went up to a quarry where were some stone-cut
ters at work. Passing soon alter, one of their
: houses, and it commencing to rain, the man asked
me in. Alter sitting a short time he offered me
some tea. It was made in an earthen bowl, hold
ing several quarts, and from which he frequently
dippej out and drank himself. It was ofa yellow,
turbid color, and to the taste was warm, like water
that has been standing in the sun, and nauseous.—
j Had it been in an apothecary's shop, I should have
| laken it for an infusion ofsenna. Notwithstanding
I did drink a little from lime to time, but was glad
when it had stopped raining, that I could leave.—
The man however, drank it as if it had been the
best of lea; in fact, they will not drink water as
long as they can have their teapot by thern. That
is from a curious notion they have, that on account
of the stomach being warm, and the water cold,
| the two coming in contact will produce a conflict
and make them sick.
The quality of all teas depends upon the time
when the leaves are gathered, and the manner and
success of preparing. To produce the best quali
ties. the leaves must be gathered early in the sea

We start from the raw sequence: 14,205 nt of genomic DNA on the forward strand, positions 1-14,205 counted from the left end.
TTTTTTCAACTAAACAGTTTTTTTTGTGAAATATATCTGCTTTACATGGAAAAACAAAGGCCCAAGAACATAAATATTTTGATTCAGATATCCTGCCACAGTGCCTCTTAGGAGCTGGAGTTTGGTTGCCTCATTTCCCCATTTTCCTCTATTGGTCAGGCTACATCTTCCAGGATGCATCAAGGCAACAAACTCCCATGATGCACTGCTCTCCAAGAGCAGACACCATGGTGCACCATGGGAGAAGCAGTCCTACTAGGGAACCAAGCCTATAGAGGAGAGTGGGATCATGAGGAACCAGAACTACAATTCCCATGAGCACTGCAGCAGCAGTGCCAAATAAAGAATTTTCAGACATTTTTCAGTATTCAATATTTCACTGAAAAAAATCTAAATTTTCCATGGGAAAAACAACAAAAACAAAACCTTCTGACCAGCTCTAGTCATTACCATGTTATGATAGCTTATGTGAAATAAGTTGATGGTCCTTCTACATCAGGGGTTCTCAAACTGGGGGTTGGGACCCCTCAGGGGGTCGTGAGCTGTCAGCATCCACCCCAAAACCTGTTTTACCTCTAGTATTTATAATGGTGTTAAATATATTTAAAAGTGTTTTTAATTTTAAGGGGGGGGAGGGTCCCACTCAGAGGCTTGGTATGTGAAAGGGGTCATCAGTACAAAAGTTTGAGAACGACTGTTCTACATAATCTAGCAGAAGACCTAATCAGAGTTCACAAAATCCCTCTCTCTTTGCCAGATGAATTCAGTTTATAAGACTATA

son, properly and thoroughly diied, and securely
packed. The young leaves have the strongest and
riches! flavor, and according as they are gathered,
sooner or later, will be the quality of the tea; and
if they are no! well dried, so that no moislure islelt
in them and so put up that no air comes to them, i
the quality will be affected, i! not spoiled.
There are not, in reali'y, so many species of tea \
as we should, fiom the number of their names, in
ter. lam told that the plant is the same through
all China, Iherefore it can only differ slightly by
the variety of location, by the soil and ciimate, or
some analogue cause. The leaveß do not differ
from each other more than those of the rose tree
do. The kinds are two, the greeo and the black,
and arise from the different periods of gathering,
that is, early or later in the season And the va
rieties are many, and arise mostly from the differ
ences in manufacturing or preparing—a few varie
ties only from mixing and scenting. •
Under these two heads or kinds may be arrang
ed all the other varieties. In America, we are
apt to suppose that Hyson, Green, Black and Sou
chong are so many distinct species. The following
are the principal variefies of the two kinds :
Green Trm. Btaek Teas.
Hyson, or Young Hyson, Souchong,
Hyson Skin, or Old Hyson, Powchong,
Chulan, or Imperial Pecco,
Gunpowder, Orange Pecco,
Twankay, Congou,
Ning Yong,
Then there are some other unimportant varieties
and only known by name as " Lolus Kernal,"
" Princess' Eye Brows," " Carnation Hair," " Spar
row's Tongue," " Dragoon's Whiskers," fcc. The
names have been collected mostly by Mr YVIL-
I.IAMS. The names seem to be given without re
gard to system, something as our apples and pears
are named at home.
Hyson tea is so called from the Chinese word
" Hyson," which signifies " belore the rains."—
Therefore, being gathered before the rain if is also
in the early part of the season, and being the gath
ering, while the leaves are very small, it is called